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Energy ‘show home’ facility opened on AMRC’s Blackburn site

As the manufacturing industry struggles with rising energy costs and pressure to decarbonise, an energy solution which the proponents say ‘couldn’t come at a better time for businesses’ has been successfully installed at AMRC North West in Blackburn in Lancashire.

The University of Sheffield Advanced Manufacturing Research Centre (AMRC) is ‘a world-class centre for research into advanced manufacturing technologies used in the aerospace, automotive, medical, and other high-value manufacturing sectors’. The AMRC reportedly has a global reputation for helping companies overcome manufacturing problems, and is ‘a model for collaborative research involving universities, academics, and industry worldwide’. The University said: ¨Combining state-of-the art-technologies with the AMRC’s expertise in design and prototyping, machining, casting, welding, additive manufacturing, composites, robotics and automation, digital manufacturing and structural testing, has created a manufacturing resource far beyond anything previously available in the UK.”

Two battery energy storage systems (BESS) supplied by Connected Energy have been successfully integrated on the Blackburn site to link to a range of renewable technologies. The installation is designed to show how energy costs and carbon emissions can be controlled by manufacturers of all sizes, and in buildings of any age.

The BESS will be linked to two types of photovoltaic panels, one standard rooftop array, and another comprising two smart flowers which open and track the sun through the day. It will enable the site, part of the University of Sheffield Advanced Manufacturing Research Centre’s (AMRC) network of research and innovation centres, to store and use its own ‘clean energy’, keeping the centre on its green tariff at all times, and serving as the data ‘heart’ of a new fully digitised building and manufacturing site.

AMRC  North West said: “With operational machinery and production lines using the Industrial Internet of Things (IIoT), the site will be a manufacturing energy ‘show home’. It will allow manufacturers see how they can achieve what, at present, might seem impossible – manage and reduce energy bills, reduce carbon emissions ,and yet increase energy consumption and security.”

AMRC North West says the £2.5 m project at AMRC North West, supported by the Lancashire Enterprise Partnership (LEP) through the government’s Getting Building Fund (GBF), will ‘create a roadmap for manufacturers that will enable them to cut the carbon footprint of older facilities, and achieve Net Zero by 2050’.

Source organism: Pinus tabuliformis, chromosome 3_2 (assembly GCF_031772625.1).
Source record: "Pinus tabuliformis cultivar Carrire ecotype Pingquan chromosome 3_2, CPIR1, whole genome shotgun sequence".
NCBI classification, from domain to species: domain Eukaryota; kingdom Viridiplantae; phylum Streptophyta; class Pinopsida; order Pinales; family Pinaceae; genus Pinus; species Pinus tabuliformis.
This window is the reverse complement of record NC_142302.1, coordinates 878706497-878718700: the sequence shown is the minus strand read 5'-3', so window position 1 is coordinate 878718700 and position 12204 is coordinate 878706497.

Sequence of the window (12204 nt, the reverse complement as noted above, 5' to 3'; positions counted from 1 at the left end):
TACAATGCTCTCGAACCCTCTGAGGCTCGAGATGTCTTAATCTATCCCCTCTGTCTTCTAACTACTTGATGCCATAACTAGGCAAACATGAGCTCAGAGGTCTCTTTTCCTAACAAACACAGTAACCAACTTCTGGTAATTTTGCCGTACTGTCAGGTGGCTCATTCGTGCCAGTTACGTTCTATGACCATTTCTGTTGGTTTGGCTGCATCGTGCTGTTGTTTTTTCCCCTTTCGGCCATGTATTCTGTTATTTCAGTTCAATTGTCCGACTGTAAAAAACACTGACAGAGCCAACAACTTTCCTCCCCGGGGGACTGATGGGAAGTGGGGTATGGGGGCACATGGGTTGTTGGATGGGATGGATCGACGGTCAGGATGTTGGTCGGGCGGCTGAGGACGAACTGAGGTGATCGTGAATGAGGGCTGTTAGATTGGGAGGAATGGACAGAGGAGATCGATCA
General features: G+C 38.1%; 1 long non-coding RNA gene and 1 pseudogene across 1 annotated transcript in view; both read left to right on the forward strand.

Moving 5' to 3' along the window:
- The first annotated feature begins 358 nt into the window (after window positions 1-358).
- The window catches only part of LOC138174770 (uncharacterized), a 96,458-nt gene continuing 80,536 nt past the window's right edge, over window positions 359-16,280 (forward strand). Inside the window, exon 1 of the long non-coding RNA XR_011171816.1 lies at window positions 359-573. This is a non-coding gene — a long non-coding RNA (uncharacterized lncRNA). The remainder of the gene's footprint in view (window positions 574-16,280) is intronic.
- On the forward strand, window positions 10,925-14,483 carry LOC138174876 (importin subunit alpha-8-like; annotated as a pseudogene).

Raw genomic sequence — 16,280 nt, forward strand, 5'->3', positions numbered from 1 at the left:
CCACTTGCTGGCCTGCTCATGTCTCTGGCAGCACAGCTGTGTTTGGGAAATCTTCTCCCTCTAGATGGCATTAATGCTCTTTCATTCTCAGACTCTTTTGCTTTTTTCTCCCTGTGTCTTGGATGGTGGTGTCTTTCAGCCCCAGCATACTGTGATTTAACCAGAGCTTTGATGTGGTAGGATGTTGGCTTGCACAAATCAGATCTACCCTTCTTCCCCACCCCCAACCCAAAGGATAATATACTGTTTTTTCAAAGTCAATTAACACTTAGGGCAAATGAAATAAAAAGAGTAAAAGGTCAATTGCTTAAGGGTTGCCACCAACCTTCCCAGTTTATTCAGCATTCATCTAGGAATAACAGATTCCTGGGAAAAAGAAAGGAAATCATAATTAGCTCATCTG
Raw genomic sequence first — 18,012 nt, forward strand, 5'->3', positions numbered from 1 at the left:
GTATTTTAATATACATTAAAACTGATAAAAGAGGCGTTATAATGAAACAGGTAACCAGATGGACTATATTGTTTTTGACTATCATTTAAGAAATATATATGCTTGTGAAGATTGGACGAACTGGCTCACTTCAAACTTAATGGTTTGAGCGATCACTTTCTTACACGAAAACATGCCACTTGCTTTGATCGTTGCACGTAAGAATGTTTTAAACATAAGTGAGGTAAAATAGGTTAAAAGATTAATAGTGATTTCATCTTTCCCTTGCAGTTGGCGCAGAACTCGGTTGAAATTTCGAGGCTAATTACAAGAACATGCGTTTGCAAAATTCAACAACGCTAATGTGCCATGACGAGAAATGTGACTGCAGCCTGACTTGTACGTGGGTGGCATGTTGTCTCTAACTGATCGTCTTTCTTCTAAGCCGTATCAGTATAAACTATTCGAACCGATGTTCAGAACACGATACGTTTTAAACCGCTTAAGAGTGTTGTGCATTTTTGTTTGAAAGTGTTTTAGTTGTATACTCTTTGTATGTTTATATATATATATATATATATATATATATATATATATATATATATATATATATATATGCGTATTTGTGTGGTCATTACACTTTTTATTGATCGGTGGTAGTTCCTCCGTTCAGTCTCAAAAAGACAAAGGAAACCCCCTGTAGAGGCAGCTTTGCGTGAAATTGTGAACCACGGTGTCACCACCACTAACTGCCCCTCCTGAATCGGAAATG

Ben Smith, Low Carbon Smart Building specialist at AMRC North West (pictured), said: “Any business with renewables on site could hugely benefit from a battery storage solution. For us, it will allow us to maximise the energy generated from our renewables. For others like those in construction and manufacturing – two of the heaviest carbon polluters per person and the hardest to change – it will show what steps can be made with a BESS on the ground”.

AMRC North West points out that businesses have seen energy costs ‘increase dramatically’, with bills of over £1million per annum now ‘not uncommon’. Energy bill reduction is just one benefit of new energy technology that the AMRC site will demonstrate. It said: “Electricity consumption in the UK is predicted to increase by 50 per cent by 2035 (according to a report by McKinsey & Company, Facing the future: Net zero and the UK electricity sector), yet many businesses already face grid constraints. The battery storage units at AMRC North West mean it will never have to increase its electricity capacity, even when more equipment is installed, and always be able to operate within its green tariff by storing energy from the renewables on site.”

The choice of BESS from Connected Energy was particularly important with respect to environmental credentials, being made from second life vehicle batteries, each system using 24 Renault Kangoo 15 kWh batteries. Matthew Lumsden, CEO at Connected Energy, said:

“We are very proud to be chosen by the University of Sheffield AMRC for this project, which will become the hallmark of energy best practice for the manufacturing sector. Being a demonstrator site is especially important to us, as it allows us to showcase some of the major benefits of introducing battery storage into a commercial setting.”

AMRC North West said: “The entire system will showcase how an intelligent approach to energy can reduce costs and carbon emissions in manufacturing. For example, by using AI and data modelling, the BESS can be automatically programmed to provide energy to the site at peak production times, using excess renewables or at times when tariffs are higher. By installing a BESS, manufacturers will be able to automatically switch between the system and the national grid to minimise costs and maximise revenue through arbitrage. The AMRC site will take this one step further, to automatically coordinate meteorological data with BESS data, so that it is prepared in advance to maximise revenue opportunities around weather conditions.”

Connected Energy describes itself as ‘a world-leading innovator of energy storage systems that utilise second-life electric vehicle batteries’. The company’s E-STOR and M-STOR units have a modular and scalable design that can reportedly be adapted to control any electric vehicle battery pack. The company said: “Our systems can elongate the life of an EV battery pack by up to an additional 10 years, and provide grid service revenues, solar optimisation, EV charging support, import capacity avoidance, peak shaving, and micro grid balancing services. Systems can provide a positive carbon benefit of 450 tCO2e for every 1 MWh installed compared with a first life BESS.”


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